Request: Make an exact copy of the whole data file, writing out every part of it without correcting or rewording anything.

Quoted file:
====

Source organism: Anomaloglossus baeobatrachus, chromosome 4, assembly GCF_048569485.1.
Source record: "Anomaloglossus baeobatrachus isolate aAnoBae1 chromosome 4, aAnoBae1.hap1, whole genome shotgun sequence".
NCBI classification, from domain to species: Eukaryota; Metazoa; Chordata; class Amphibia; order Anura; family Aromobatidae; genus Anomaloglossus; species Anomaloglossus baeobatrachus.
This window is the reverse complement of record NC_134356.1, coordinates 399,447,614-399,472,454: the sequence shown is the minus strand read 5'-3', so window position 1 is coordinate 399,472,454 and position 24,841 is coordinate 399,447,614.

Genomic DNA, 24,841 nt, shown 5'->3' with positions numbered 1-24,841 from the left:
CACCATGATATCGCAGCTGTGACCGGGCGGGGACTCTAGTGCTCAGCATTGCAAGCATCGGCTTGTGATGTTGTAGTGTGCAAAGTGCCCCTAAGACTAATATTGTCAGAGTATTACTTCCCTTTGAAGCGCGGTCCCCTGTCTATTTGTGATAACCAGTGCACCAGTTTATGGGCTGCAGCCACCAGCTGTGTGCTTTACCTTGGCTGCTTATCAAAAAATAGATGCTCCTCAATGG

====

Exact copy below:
Source organism: Anomaloglossus baeobatrachus, chromosome 4, assembly GCF_048569485.1.
Source record: "Anomaloglossus baeobatrachus isolate aAnoBae1 chromosome 4, aAnoBae1.hap1, whole genome shotgun sequence".
NCBI classification, from domain to species: Eukaryota; Metazoa; Chordata; class Amphibia; order Anura; family Aromobatidae; genus Anomaloglossus; species Anomaloglossus baeobatrachus.
This window is the reverse complement of record NC_134356.1, coordinates 399,447,614-399,472,454: the sequence shown is the minus strand read 5'-3', so window position 1 is coordinate 399,472,454 and position 24,841 is coordinate 399,447,614.

Genomic DNA, 24,841 nt, shown 5'->3' with positions numbered 1-24,841 from the left:
CACCATGATATCGCAGCTGTGACCGGGCGGGGACTCTAGTGCTCAGCATTGCAAGCATCGGCTTGTGATGTTGTAGTGTGCAAAGTGCCCCTAAGACTAATATTGTCAGAGTATTACTTCCCTTTGAAGCGCGGTCCCCTGTCTATTTGTGATAACCAGTGCACCAGTTTATGGGCTGCAGCCACCAGCTGTGTGCTTTACCTTGGCTGCTTATCAAAAAATAGATGCTCCTCAATGG